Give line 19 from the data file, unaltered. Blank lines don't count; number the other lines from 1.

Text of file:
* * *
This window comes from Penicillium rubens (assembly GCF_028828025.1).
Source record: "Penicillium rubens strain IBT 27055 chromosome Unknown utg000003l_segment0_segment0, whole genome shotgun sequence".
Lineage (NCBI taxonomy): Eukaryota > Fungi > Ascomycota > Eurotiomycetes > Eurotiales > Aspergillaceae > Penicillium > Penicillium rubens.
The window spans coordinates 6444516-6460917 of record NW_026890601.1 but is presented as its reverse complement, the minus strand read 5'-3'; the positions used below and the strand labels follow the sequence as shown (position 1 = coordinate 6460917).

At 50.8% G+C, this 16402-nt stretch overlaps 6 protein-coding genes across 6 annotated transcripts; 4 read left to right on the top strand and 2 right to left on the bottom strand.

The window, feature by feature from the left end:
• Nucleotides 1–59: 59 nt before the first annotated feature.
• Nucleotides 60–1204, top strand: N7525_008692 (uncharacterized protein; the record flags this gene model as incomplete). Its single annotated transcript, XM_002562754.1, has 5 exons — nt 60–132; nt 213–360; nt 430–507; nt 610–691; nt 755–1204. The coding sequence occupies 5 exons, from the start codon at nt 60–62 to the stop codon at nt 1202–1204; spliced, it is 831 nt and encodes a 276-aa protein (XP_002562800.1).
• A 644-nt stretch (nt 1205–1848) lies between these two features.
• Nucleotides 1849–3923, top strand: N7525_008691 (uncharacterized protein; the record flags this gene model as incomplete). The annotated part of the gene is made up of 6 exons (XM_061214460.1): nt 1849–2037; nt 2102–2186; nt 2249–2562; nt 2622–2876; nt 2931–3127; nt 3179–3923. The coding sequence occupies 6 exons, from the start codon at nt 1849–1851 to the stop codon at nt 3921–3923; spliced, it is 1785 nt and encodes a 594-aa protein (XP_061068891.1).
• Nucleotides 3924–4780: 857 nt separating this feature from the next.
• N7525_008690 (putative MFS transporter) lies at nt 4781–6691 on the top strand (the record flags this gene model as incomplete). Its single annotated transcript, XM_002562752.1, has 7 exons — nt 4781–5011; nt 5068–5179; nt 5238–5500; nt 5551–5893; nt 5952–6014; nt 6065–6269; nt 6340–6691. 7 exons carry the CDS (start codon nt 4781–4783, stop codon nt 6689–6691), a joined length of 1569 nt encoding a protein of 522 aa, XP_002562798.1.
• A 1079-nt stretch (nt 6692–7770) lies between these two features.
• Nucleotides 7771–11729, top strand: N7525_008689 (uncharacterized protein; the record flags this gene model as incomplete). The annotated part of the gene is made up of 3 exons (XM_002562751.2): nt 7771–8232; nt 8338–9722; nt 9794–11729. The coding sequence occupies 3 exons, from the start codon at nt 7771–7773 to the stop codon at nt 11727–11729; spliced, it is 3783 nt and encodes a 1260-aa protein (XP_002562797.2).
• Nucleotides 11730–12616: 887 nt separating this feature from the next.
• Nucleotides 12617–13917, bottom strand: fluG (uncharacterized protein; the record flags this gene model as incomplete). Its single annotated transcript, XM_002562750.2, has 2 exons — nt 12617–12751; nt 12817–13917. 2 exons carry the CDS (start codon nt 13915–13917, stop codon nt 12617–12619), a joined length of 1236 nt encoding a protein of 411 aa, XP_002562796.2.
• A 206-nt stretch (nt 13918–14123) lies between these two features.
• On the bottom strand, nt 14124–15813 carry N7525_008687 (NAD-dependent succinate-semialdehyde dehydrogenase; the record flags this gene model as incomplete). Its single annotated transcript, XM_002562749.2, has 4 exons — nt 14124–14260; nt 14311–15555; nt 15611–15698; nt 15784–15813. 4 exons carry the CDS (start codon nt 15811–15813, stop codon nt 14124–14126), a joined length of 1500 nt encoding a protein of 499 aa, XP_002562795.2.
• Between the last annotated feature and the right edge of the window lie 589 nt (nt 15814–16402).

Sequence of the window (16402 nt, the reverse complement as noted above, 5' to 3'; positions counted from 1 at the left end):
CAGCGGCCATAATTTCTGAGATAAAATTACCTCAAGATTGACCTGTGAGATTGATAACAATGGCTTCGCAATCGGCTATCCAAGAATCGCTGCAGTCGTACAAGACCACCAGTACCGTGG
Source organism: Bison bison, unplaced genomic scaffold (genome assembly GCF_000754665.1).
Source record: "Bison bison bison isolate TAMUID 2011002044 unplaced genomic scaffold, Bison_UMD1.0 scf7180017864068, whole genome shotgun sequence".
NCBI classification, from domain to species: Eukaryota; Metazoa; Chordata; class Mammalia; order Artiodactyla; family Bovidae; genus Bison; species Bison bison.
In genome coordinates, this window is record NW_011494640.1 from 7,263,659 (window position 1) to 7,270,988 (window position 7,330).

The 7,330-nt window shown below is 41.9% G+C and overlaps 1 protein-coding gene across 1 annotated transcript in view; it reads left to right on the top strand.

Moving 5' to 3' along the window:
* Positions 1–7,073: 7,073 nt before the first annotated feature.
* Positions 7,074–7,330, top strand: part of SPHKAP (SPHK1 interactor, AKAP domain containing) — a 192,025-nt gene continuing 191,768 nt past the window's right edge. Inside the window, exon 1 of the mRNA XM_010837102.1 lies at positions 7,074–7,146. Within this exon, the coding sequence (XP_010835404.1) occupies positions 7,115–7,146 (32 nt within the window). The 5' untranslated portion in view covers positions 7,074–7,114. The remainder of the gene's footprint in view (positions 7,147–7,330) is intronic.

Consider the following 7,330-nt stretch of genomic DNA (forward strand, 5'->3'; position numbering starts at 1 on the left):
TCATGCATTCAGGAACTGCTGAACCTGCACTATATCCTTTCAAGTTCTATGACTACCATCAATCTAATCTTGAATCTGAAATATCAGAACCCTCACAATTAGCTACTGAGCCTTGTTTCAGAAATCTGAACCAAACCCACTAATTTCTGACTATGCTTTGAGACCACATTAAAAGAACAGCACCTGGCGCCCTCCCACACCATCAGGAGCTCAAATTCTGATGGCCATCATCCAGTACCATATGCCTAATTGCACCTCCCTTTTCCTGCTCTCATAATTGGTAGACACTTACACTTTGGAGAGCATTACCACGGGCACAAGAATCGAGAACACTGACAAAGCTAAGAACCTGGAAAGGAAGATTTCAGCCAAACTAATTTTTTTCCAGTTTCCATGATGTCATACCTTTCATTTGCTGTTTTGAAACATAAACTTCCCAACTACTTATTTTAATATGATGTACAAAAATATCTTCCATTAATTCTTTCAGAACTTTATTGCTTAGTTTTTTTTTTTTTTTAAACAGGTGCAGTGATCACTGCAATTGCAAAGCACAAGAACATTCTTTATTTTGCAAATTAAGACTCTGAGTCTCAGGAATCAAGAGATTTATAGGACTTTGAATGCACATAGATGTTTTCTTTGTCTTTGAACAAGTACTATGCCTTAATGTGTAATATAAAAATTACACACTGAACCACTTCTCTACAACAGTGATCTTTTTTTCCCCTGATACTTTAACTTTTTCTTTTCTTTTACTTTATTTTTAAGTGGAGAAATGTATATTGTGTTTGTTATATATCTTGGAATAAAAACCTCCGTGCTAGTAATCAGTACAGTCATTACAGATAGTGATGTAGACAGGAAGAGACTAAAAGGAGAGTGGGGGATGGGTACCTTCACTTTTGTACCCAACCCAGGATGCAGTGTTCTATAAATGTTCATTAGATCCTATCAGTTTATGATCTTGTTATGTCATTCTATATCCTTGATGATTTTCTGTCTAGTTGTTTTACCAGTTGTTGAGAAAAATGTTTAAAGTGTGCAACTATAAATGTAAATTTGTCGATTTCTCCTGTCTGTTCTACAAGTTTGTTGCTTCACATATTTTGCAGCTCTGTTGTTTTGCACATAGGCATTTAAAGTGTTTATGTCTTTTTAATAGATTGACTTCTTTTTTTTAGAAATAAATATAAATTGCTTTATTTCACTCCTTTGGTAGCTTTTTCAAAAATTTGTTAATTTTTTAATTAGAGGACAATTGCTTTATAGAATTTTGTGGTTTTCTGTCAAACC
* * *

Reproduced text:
• Between the last annotated feature and the right edge of the window lie 589 nt (nt 15814–16402).